Blackstar Amps. The New Marshall?

Blackstar: The New Marshall?

By Marc Johnson for

At TTK, we’ve been keeping our ears to the ground and have noticed that Blackstar Amplification has been getting a lot of press lately. Shred-masters like Gus G. (Ozzy’s new right-hand man) and Fredrick Akesson of Opeth (one of the underrated metal bands of all time) are putting Blackstar amps to work for them. And there seems to be a common thread out there that four dudes from Marshall may soon give their former employer a run for its money. Some people are asking, “Is Blackstar the new Marshall?”

Working for Marshall was a dream for Ian Robinson, but after ten years, he noticed constraints. “A Marshall has to sound like a Marshall,” was the company dictum, and, to create something really different, Ian knew he would have to leave the nest and learn to fly on his own. Bringing in the muscle of fellow Marshall alumni – including, Bruce Keir, Paul Hayho, and Richard Frost – Ian, debuted Blackstar amps at the 2007 Musikmesse convention. And, in 2009, Blackstar established a standalone operation in the US.

The common component among all Blackstar amps seems to be versatility. Every amp claims a wide variety of tones. From the hand-wired Artisan Series, which will appeal to connoisseurs of “vintage” tones, to the Series One, which is for the more aggressive amongst us, Blackstar is not limiting themselves to one particular sound.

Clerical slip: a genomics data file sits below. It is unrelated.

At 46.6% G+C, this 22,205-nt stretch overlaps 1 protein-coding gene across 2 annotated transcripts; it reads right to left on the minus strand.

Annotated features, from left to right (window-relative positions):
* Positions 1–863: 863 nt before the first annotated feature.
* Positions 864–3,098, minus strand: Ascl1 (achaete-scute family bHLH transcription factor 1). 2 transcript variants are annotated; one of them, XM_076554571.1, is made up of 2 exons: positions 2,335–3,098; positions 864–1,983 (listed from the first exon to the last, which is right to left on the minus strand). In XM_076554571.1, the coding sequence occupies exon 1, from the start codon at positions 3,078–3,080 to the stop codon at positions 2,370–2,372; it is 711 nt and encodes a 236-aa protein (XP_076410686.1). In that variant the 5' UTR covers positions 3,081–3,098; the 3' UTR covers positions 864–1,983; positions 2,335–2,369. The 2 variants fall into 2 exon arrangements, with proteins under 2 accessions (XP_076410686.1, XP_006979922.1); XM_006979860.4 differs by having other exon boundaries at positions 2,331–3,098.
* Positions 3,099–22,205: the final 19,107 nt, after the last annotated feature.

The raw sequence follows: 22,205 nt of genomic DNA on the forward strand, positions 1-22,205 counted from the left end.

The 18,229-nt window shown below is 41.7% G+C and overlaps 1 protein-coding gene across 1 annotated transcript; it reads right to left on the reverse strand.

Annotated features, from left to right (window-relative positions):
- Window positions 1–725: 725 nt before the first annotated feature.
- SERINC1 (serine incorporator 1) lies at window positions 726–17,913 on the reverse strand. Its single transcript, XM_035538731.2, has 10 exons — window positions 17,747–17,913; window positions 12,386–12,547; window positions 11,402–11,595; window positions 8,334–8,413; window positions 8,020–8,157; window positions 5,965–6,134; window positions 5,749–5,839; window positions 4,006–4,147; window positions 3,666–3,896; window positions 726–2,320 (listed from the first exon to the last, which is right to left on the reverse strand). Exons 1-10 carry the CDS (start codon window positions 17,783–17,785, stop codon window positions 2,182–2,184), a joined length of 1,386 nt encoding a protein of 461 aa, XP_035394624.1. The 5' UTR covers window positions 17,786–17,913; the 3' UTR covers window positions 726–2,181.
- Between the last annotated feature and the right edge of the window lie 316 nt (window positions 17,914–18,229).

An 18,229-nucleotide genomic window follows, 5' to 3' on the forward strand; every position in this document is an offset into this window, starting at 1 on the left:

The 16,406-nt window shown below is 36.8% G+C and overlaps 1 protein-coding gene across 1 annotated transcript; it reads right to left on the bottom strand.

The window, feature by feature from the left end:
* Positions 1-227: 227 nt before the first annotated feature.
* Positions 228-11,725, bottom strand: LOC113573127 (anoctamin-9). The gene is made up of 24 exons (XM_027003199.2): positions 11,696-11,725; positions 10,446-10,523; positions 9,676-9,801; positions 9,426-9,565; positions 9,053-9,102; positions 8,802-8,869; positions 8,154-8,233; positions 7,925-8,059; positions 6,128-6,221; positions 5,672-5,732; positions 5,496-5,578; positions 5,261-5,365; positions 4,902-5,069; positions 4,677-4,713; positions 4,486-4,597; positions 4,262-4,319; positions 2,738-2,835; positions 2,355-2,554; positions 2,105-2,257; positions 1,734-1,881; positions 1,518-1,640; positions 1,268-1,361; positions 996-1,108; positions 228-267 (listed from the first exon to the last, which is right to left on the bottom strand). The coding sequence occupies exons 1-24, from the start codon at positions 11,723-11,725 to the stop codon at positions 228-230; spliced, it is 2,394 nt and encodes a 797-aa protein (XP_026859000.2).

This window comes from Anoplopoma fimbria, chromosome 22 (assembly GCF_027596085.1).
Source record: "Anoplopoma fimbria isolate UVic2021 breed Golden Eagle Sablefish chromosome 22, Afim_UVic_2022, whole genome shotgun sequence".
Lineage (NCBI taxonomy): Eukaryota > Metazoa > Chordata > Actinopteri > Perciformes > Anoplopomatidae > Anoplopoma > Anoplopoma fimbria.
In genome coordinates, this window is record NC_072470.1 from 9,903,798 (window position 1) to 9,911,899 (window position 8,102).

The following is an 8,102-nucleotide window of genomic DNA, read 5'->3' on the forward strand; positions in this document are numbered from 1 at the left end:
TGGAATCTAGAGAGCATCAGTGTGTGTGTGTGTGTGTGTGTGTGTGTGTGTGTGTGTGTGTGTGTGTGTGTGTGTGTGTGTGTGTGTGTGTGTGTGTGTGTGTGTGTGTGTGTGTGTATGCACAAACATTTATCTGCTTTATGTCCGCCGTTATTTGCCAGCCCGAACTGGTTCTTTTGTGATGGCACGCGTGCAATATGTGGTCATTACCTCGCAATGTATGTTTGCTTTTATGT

While The Tone King was at NAMM 2011, he got a chance to check out the Blackstar booth and their new Series ONE 200w KT88 head, a 4-channel midi-switchable amp with 4 KT88s and 200 watts of power. Included is a built-in attenuator that can bring you all the way down to 20 watts, basically giving you the ability to rip the doors off of your local venue and to practice in your apartment without disturbing your neighbors with the same amp.

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But back to the question, “Is Blackstar the new Marshall?” The simple answer is, well, “No.” The Marshall sound is a historic sound that will probably be around after we’re all six feet deep, and I don’t think that Ian or the rest of the guys at Blackstar would even dispute that. And I don’t think they are even trying to do what Marshall has done. In fact, it seems that they are more interested in doing the opposite. Marshall made some really cool tones and pretty much have stuck with that “sound” since the 60s. If you want that “Marshall sound,” buy a Marshall. If you’re looking for a sound that you can call your own, then you should probably check out a Blackstar.

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Filed Under: AmpsCommentary / Editorials

About the Author: Marc published his first novel Becoming in 2010. It’s a kick-ass book with monsters and dreams and stuff, and you should buy it. Since then, he’s written thousands of articles for, many of which have been picked up for circulation by manufacturers and other news outlets. His next book, Drugs and Pancakes, should be available early 2014 if his alcoholic editor can find time to work on it in-between destroying his liver and screaming about punctuation. He graduated from Roosevelt University with honors, which means that he’s not as dumb as he looks. He’s been playing guitar for over 25 years, which is almost twice as long as most of his students have been alive.

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